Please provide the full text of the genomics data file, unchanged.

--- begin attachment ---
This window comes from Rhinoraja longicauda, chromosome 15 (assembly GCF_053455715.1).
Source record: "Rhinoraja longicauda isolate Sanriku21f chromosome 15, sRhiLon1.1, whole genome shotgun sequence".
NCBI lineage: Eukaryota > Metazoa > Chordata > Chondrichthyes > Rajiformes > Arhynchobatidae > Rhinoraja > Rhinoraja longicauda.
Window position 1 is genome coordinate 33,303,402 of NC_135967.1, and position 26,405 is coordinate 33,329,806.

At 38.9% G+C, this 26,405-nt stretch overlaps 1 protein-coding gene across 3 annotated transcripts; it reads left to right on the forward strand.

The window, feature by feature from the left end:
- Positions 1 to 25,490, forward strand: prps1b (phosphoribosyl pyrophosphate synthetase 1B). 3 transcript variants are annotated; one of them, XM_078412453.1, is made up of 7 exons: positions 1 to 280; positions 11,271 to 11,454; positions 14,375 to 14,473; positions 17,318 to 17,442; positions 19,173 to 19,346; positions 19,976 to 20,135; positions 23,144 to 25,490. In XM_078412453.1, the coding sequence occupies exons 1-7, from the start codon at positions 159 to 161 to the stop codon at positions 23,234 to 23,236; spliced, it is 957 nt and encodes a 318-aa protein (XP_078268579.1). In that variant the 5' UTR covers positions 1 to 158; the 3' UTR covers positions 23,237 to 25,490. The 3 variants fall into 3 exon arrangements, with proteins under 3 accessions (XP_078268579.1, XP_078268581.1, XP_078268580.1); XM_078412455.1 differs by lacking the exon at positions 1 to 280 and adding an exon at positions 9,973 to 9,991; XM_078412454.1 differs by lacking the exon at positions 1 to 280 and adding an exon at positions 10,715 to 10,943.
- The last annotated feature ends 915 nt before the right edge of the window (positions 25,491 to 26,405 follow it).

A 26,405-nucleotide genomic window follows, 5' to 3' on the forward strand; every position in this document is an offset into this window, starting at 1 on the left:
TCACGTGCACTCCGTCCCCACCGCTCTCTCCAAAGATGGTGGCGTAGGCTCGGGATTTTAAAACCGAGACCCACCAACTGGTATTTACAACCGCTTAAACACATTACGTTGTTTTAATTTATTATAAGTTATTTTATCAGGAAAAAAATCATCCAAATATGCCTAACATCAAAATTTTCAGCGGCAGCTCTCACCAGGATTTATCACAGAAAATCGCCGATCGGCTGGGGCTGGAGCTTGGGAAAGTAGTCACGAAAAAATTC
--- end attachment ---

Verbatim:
This window comes from Rhinoraja longicauda, chromosome 15 (assembly GCF_053455715.1).
Source record: "Rhinoraja longicauda isolate Sanriku21f chromosome 15, sRhiLon1.1, whole genome shotgun sequence".
NCBI lineage: Eukaryota > Metazoa > Chordata > Chondrichthyes > Rajiformes > Arhynchobatidae > Rhinoraja > Rhinoraja longicauda.
Window position 1 is genome coordinate 33,303,402 of NC_135967.1, and position 26,405 is coordinate 33,329,806.

At 38.9% G+C, this 26,405-nt stretch overlaps 1 protein-coding gene across 3 annotated transcripts; it reads left to right on the forward strand.

The window, feature by feature from the left end:
- Positions 1 to 25,490, forward strand: prps1b (phosphoribosyl pyrophosphate synthetase 1B). 3 transcript variants are annotated; one of them, XM_078412453.1, is made up of 7 exons: positions 1 to 280; positions 11,271 to 11,454; positions 14,375 to 14,473; positions 17,318 to 17,442; positions 19,173 to 19,346; positions 19,976 to 20,135; positions 23,144 to 25,490. In XM_078412453.1, the coding sequence occupies exons 1-7, from the start codon at positions 159 to 161 to the stop codon at positions 23,234 to 23,236; spliced, it is 957 nt and encodes a 318-aa protein (XP_078268579.1). In that variant the 5' UTR covers positions 1 to 158; the 3' UTR covers positions 23,237 to 25,490. The 3 variants fall into 3 exon arrangements, with proteins under 3 accessions (XP_078268579.1, XP_078268581.1, XP_078268580.1); XM_078412455.1 differs by lacking the exon at positions 1 to 280 and adding an exon at positions 9,973 to 9,991; XM_078412454.1 differs by lacking the exon at positions 1 to 280 and adding an exon at positions 10,715 to 10,943.
- The last annotated feature ends 915 nt before the right edge of the window (positions 25,491 to 26,405 follow it).

A 26,405-nucleotide genomic window follows, 5' to 3' on the forward strand; every position in this document is an offset into this window, starting at 1 on the left:
TCACGTGCACTCCGTCCCCACCGCTCTCTCCAAAGATGGTGGCGTAGGCTCGGGATTTTAAAACCGAGACCCACCAACTGGTATTTACAACCGCTTAAACACATTACGTTGTTTTAATTTATTATAAGTTATTTTATCAGGAAAAAAATCATCCAAATATGCCTAACATCAAAATTTTCAGCGGCAGCTCTCACCAGGATTTATCACAGAAAATCGCCGATCGGCTGGGGCTGGAGCTTGGGAAAGTAGTCACGAAAAAATTC